I finished this film just moments ago, and I immediately want to go tell the world what I just saw. But I cant. Because at the end, a little message scrolled past that told me not to ruin the surprise. Diabolique is very interesting in the fact that a movie released in 1955, 58 years ago, is still making its audiences keep quiet about the ending. I have to thank the fans of the movie who didnt spoil this for me, and I will become one of those people who will carry the secret of this film to my grave.
Well, thats a little extreme, but I feel its justified in this context. The twist is simple, but planned…
Despite having a wickedly clever ending filled with twists and suspense, the journey to get all the way there was rather monotonous.
Part of my 2012-1932 project
If there has ever been a movie equipped with the ability to have the viewer(s) glued to the screen while chewing on their arms as they have no nails nor fingers left, it must be Les diaboliques.
I had no doubts about Clouzot's claim to the throne of French master of suspence, after having seen La salaire de la peur, but Les diaboliques is a step up in my book.
It takes its time, meticulously building up to the crime, and establishing motives. And although it's nowhere near boring, the true perfection is the second half, when the suspence is turned up to 11. Incredible tension, and here we're also treated to some great direction from Clouzot as well, especially in the build up to the penultimate scene. Masterful!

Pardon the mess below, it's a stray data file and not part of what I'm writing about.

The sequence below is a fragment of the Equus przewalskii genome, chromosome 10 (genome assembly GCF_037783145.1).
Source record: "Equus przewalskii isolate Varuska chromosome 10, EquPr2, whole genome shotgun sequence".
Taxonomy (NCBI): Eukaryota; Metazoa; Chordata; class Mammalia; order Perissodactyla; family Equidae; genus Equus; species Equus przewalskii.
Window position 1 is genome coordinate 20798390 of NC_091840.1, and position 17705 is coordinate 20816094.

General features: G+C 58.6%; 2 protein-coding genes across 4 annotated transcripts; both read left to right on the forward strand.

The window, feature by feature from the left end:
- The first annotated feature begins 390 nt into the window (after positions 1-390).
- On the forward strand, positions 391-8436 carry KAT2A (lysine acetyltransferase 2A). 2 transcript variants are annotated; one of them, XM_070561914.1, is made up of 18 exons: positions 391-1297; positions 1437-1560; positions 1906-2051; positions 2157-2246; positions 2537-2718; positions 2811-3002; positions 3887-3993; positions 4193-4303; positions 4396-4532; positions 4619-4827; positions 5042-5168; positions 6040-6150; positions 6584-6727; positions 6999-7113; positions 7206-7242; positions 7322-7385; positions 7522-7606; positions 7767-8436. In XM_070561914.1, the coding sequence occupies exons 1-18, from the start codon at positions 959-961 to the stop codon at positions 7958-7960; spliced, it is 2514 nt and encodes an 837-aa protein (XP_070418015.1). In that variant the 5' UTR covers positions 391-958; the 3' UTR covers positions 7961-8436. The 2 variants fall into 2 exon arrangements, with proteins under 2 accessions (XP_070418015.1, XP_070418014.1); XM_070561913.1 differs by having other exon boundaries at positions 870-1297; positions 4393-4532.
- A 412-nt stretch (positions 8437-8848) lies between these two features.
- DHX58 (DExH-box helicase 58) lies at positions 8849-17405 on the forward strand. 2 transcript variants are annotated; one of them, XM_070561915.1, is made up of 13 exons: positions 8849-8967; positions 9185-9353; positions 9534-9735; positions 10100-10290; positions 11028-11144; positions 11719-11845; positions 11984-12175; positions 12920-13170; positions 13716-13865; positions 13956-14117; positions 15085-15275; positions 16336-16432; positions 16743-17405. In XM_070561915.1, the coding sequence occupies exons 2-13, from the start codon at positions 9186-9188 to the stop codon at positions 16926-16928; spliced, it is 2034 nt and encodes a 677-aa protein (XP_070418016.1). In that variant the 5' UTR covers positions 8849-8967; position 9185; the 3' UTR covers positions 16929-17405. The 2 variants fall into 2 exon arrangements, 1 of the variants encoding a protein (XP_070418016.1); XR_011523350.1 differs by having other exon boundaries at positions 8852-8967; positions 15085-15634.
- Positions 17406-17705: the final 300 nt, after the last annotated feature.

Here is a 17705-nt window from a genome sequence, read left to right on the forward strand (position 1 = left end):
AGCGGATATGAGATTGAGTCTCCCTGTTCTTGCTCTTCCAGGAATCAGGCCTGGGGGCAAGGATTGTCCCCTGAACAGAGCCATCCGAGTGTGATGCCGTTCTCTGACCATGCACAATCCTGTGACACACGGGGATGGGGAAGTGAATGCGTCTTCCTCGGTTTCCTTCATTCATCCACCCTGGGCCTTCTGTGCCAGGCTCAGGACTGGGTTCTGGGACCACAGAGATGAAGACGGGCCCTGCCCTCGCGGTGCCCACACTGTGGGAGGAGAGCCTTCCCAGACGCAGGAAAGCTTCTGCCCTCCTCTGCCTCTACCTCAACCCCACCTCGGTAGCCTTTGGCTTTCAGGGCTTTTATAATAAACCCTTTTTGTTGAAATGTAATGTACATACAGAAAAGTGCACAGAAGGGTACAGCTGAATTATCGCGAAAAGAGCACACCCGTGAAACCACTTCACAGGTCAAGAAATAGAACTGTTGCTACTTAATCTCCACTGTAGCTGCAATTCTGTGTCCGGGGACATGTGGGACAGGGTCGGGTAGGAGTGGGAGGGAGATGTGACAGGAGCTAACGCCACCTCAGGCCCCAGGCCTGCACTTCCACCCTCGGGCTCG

An overall boring experience. The film seems to have been written around the twists that occur halfway and at the end of the movie and even though they were good twists they didn't make up for the lulls comprising the rest of the movie. It's kind of hard to explain because, on paper, you can look at this movie's story and recognize that it can work as this Hitchcockian murder-mystery suspense film or a kind of noir mystery but I just never really felt much suspense in anything that was going on. I didn't mind that the guy getting killed was going to get killed since he was an asshole and everything after the first big twist halfway through the…